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  • CWNP

WCET is for System Designers

CWNP has been asked by various people over the last couple of months how CWNP certifications compare to the IEEE's new WCET certification.  Having taken a good look at WCET when it emerged, I already knew that it was a completely different certification than those offered by CWNP.  Nevertheless, inquiring people means that someone has to clarify.  So here goes...

CWNP creates certifications around Job Task Analyses (JTAs).  We identify career positions within a range of organizations, qualify what tasks must be performed within those positions, and then build exam objectives around those tasks.  Thus far, CWNP's certifications focus on 4 main groups of professionals:

1. CWTS - Technical Sales, Help Desk, and Support Technicians (official announcement forthcoming)

2. CWNA - Enterprise WLAN Administrators

3. CWSP - Enterprise Wireless Security Professionals

4. CWNE - Enterprise Wireless Design, Implementation, and Troubleshooting

There is certainly more to come, but I won't spill the beans just yet.  Now I would like to compare WCET to CWNP's certifications a bit.

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  • CWNP

The Unsung Heroes - Technical Documentation Professionals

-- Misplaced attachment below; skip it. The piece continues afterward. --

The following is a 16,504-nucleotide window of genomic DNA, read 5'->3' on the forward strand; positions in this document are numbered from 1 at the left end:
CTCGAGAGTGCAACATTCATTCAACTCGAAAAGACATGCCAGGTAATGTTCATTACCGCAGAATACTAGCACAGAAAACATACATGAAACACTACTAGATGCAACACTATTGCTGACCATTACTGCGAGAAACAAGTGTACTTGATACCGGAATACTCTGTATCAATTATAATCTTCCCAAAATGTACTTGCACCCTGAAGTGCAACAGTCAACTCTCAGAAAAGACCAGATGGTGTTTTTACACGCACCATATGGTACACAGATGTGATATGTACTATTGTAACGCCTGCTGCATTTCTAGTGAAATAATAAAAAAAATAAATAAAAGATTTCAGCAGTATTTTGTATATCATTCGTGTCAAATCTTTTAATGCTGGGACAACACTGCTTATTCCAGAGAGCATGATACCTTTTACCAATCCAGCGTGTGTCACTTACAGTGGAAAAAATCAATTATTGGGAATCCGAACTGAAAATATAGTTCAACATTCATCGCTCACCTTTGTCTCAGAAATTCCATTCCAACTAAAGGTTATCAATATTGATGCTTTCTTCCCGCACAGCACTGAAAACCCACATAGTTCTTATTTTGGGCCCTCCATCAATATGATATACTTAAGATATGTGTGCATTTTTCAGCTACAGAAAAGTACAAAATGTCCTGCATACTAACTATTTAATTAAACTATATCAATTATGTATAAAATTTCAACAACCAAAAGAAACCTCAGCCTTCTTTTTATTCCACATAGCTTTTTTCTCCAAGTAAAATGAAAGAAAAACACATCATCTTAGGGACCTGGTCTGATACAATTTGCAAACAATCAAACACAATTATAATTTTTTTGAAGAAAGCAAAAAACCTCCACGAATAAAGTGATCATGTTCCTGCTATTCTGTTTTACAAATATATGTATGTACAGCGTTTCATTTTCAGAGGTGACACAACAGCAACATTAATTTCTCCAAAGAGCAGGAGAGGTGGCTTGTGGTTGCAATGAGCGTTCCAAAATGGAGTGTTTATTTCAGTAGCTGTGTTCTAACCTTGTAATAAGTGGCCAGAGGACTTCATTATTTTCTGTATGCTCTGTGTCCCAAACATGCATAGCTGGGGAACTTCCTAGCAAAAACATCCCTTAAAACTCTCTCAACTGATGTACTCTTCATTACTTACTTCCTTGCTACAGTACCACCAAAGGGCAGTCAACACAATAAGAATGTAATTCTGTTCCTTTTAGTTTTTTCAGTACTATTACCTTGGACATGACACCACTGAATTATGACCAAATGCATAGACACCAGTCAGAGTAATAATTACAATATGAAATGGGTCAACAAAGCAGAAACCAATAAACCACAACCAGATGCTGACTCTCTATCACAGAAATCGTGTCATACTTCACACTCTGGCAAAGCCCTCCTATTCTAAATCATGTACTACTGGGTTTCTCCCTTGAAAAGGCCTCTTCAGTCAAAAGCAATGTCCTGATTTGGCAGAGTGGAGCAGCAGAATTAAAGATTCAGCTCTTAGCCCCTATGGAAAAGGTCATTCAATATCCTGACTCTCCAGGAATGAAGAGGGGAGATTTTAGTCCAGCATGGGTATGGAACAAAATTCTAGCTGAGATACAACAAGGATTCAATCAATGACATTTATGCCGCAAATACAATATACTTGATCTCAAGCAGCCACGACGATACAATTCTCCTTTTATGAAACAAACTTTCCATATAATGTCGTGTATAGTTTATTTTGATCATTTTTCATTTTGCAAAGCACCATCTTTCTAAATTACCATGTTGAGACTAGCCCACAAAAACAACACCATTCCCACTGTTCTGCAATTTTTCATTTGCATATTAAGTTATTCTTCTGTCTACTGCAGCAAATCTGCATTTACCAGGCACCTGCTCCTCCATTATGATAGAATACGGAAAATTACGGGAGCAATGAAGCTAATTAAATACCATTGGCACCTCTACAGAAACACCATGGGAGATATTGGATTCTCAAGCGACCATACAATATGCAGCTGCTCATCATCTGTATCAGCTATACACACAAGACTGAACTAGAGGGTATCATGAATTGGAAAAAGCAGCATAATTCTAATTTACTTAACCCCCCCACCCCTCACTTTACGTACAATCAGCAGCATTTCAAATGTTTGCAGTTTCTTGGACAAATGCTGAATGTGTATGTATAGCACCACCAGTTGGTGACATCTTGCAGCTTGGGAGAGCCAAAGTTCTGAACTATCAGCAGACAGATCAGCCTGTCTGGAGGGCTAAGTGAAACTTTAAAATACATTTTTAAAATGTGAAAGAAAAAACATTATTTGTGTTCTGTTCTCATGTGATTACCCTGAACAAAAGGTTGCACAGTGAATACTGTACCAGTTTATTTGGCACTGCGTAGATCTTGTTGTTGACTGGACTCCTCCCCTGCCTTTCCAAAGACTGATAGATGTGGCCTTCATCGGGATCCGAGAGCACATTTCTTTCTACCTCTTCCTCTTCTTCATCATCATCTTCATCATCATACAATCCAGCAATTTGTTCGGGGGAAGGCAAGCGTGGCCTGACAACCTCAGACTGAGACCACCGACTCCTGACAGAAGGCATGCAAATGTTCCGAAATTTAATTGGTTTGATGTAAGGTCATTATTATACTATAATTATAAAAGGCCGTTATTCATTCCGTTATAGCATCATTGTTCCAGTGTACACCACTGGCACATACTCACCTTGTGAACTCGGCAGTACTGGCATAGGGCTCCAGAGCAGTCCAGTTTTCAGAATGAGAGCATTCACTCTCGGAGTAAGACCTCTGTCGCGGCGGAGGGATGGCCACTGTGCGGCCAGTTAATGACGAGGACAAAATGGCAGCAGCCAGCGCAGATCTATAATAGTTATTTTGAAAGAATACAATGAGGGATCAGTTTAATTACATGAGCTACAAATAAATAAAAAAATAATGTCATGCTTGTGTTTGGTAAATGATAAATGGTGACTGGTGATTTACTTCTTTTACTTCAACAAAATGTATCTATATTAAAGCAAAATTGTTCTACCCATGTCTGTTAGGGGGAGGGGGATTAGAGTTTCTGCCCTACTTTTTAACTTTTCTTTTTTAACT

One of the things that holds Enterprise Wi-Fi companies back is a lack of documented deployment strategies - often called Design Guides or Best Practices documents.  Cisco no doubt knows this because their design guides are released almost as fast as their equipment, and they keep them up-to-date.  These are great documents if you can find the time to read and digest up to 360 pages of detailed technical material per document (Enterprise Mobility, VoWLAN, & Security).  Aruba kinda/sorta has some of these types of documents, and they go by names like, 'Campus Wireless Networks Validated Reference Design' and 'Site Survey and Planning Pre-Deployment Guide.'  All combined, Aruba's guides make up enough documentation to get most of the job done.  Motorola has recently released their version, finally, and it's a Cisco-like 320 pages.  Sweet.  That's very good news for Moto VARs.